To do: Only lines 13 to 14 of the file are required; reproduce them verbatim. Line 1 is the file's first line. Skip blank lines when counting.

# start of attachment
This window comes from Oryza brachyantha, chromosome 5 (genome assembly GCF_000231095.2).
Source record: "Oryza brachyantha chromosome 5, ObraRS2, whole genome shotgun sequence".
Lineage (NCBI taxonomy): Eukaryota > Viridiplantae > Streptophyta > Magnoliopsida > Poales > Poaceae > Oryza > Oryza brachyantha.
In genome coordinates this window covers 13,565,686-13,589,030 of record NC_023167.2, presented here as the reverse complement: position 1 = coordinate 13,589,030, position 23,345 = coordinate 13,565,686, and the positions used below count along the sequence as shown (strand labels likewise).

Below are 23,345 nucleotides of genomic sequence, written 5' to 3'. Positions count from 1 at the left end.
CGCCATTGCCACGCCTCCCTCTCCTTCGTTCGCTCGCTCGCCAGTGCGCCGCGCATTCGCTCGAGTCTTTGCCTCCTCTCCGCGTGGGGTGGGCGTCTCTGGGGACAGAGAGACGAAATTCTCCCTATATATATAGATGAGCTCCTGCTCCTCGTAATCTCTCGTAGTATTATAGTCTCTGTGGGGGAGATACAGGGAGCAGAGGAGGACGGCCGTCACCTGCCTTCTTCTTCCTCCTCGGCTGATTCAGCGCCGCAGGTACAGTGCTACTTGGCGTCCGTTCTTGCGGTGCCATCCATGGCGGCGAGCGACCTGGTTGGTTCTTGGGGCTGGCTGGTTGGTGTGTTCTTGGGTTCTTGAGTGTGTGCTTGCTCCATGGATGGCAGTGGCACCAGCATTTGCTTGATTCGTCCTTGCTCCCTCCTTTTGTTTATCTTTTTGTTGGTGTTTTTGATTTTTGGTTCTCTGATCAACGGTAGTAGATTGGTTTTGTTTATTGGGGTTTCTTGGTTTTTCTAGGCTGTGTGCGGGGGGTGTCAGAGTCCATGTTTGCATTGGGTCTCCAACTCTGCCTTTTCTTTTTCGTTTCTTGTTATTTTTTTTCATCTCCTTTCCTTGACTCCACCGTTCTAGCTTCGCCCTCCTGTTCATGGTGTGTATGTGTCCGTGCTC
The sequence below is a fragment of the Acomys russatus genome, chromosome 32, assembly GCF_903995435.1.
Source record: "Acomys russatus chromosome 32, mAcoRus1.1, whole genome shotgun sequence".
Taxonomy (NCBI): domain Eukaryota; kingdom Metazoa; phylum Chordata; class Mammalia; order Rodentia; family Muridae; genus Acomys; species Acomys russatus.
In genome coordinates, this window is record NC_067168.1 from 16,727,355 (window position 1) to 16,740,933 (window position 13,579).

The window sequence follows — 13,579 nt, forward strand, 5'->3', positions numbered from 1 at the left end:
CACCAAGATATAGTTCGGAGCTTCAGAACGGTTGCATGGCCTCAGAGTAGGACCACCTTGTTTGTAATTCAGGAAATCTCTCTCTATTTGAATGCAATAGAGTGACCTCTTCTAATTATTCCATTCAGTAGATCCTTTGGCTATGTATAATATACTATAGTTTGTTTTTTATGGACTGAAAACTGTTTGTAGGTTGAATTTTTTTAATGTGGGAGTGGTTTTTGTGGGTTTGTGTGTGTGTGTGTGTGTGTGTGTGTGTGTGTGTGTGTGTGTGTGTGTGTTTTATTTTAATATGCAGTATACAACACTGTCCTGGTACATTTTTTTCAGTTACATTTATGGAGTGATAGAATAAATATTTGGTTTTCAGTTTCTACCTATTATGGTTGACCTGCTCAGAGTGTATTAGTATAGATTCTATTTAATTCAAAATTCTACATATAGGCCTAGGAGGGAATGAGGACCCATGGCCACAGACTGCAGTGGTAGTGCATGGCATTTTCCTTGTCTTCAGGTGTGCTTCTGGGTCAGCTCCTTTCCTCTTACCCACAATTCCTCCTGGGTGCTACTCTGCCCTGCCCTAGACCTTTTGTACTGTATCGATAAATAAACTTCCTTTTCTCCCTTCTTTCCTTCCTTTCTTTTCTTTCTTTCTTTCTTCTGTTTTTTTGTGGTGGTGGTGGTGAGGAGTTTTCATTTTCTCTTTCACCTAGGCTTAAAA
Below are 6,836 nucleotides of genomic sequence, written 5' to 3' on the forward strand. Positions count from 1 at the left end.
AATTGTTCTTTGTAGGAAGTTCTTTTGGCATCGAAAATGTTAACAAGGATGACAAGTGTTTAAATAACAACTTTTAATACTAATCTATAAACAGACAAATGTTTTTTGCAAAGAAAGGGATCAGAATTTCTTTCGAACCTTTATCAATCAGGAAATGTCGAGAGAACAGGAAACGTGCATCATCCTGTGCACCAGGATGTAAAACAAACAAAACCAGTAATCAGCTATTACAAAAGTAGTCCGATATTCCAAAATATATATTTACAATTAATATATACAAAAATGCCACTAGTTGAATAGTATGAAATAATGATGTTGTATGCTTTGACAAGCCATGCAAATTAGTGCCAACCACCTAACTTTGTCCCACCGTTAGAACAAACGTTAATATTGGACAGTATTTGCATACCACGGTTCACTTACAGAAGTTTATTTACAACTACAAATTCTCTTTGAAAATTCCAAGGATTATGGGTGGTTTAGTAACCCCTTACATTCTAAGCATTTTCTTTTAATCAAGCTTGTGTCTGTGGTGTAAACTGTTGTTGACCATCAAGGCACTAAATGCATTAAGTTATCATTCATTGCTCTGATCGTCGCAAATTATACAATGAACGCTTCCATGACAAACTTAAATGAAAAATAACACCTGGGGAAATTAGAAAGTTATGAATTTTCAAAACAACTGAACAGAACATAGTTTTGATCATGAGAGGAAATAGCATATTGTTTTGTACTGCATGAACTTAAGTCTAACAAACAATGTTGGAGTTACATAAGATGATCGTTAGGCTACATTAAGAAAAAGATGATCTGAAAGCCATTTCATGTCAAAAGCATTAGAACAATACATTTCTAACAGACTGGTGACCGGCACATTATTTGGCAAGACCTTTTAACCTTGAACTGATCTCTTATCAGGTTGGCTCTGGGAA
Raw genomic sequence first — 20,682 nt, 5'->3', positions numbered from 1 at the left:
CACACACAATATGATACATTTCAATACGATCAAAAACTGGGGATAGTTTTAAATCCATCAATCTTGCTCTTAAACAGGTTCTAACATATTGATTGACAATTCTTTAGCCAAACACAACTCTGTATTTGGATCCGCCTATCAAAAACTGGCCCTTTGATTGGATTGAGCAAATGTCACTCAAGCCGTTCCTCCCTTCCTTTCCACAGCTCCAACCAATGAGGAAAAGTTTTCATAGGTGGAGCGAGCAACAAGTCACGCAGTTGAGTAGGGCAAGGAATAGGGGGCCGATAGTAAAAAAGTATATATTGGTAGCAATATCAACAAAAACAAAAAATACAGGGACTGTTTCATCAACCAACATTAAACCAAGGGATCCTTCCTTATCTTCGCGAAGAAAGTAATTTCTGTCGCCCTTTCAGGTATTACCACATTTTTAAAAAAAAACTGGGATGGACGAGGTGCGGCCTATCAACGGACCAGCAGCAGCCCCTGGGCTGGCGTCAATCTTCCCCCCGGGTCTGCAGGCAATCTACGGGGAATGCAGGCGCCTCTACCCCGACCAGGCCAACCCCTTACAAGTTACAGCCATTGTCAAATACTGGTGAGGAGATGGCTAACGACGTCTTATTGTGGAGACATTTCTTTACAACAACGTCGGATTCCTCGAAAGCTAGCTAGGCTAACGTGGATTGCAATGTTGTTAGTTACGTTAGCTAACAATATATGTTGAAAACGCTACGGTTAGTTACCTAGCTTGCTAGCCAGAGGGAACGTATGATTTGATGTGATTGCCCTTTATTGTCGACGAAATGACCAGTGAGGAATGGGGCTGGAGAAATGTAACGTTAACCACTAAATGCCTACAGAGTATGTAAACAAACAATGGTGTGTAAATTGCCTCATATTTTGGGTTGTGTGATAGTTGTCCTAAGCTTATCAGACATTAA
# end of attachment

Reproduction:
Below are 6,836 nucleotides of genomic sequence, written 5' to 3' on the forward strand. Positions count from 1 at the left end.
AATTGTTCTTTGTAGGAAGTTCTTTTGGCATCGAAAATGTTAACAAGGATGACAAGTGTTTAAATAACAACTTTTAATACTAATCTATAAACAGACAAATGTTTTTTGCAAAGAAAGGGATCAGAATTTCTTTCGAACCTTTATCAATCAGGAAATGTCGAGAGAACAGGAAACGTGCATCATCCTGTGCACCAGGATGTAAAACAAACAAAACCAGTAATCAGCTATTACAAAAGTAGTCCGATATTCCAAAATATATATTTACAATTAATATATACAAAAATGCCACTAGTTGAATAGTATGAAATAATGATGTTGTATGCTTTGACAAGCCATGCAAATTAGTGCCAACCACCTAACTTTGTCCCACCGTTAGAACAAACGTTAATATTGGACAGTATTTGCATACCACGGTTCACTTACAGAAGTTTATTTACAACTACAAATTCTCTTTGAAAATTCCAAGGATTATGGGTGGTTTAGTAACCCCTTACATTCTAAGCATTTTCTTTTAATCAAGCTTGTGTCTGTGGTGTAAACTGTTGTTGACCATCAAGGCACTAAATGCATTAAGTTATCATTCATTGCTCTGATCGTCGCAAATTATACAATGAACGCTTCCATGACAAACTTAAATGAAAAATAACACCTGGGGAAATTAGAAAGTTATGAATTTTCAAAACAACTGAACAGAACATAGTTTTGATCATGAGAGGAAATAGCATATTGTTTTGTACTGCATGAACTTAAGTCTAACAAACAATGTTGGAGTTACATAAGATGATCGTTAGGCTACATTAAGAAAAAGATGATCTGAAAGCCATTTCATGTCAAAAGCATTAGAACAATACATTTCTAACAGACTGGTGACCGGCACATTATTTGGCAAGACCTTTTAACCTTGAACTGATCTCTTATCAGGTTGGCTCTGGGAA